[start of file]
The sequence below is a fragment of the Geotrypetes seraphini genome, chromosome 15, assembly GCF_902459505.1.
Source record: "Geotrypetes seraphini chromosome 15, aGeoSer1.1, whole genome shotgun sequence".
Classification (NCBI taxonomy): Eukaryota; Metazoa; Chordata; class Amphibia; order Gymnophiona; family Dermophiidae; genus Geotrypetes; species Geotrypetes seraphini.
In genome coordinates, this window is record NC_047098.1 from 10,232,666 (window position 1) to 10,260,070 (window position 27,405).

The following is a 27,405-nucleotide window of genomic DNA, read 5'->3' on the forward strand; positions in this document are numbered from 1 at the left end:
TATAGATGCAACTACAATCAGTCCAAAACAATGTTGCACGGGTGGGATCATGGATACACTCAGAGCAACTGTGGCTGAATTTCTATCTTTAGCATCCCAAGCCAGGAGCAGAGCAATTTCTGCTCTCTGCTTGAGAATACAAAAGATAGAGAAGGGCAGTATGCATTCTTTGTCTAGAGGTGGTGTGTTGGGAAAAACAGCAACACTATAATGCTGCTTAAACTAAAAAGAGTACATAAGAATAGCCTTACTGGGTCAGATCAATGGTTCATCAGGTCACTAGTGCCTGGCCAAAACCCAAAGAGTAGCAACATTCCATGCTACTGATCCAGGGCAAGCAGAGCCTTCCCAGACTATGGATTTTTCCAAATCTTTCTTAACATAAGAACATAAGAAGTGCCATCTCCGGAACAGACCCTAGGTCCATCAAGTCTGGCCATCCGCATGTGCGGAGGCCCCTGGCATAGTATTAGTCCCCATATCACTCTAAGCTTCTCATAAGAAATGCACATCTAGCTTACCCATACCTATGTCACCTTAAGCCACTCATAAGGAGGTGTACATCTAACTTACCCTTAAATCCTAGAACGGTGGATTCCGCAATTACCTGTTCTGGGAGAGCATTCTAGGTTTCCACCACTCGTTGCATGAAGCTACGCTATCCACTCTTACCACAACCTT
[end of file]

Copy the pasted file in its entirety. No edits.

The sequence below is a fragment of the Geotrypetes seraphini genome, chromosome 15, assembly GCF_902459505.1.
Source record: "Geotrypetes seraphini chromosome 15, aGeoSer1.1, whole genome shotgun sequence".
Classification (NCBI taxonomy): Eukaryota; Metazoa; Chordata; class Amphibia; order Gymnophiona; family Dermophiidae; genus Geotrypetes; species Geotrypetes seraphini.
In genome coordinates, this window is record NC_047098.1 from 10,232,666 (window position 1) to 10,260,070 (window position 27,405).

The following is a 27,405-nucleotide window of genomic DNA, read 5'->3' on the forward strand; positions in this document are numbered from 1 at the left end:
TATAGATGCAACTACAATCAGTCCAAAACAATGTTGCACGGGTGGGATCATGGATACACTCAGAGCAACTGTGGCTGAATTTCTATCTTTAGCATCCCAAGCCAGGAGCAGAGCAATTTCTGCTCTCTGCTTGAGAATACAAAAGATAGAGAAGGGCAGTATGCATTCTTTGTCTAGAGGTGGTGTGTTGGGAAAAACAGCAACACTATAATGCTGCTTAAACTAAAAAGAGTACATAAGAATAGCCTTACTGGGTCAGATCAATGGTTCATCAGGTCACTAGTGCCTGGCCAAAACCCAAAGAGTAGCAACATTCCATGCTACTGATCCAGGGCAAGCAGAGCCTTCCCAGACTATGGATTTTTCCAAATCTTTCTTAACATAAGAACATAAGAAGTGCCATCTCCGGAACAGACCCTAGGTCCATCAAGTCTGGCCATCCGCATGTGCGGAGGCCCCTGGCATAGTATTAGTCCCCATATCACTCTAAGCTTCTCATAAGAAATGCACATCTAGCTTACCCATACCTATGTCACCTTAAGCCACTCATAAGGAGGTGTACATCTAACTTACCCTTAAATCCTAGAACGGTGGATTCCGCAATTACCTGTTCTGGGAGAGCATTCTAGGTTTCCACCACTCGTTGCATGAAGCTACGCTATCCACTCTTACCACAACCTT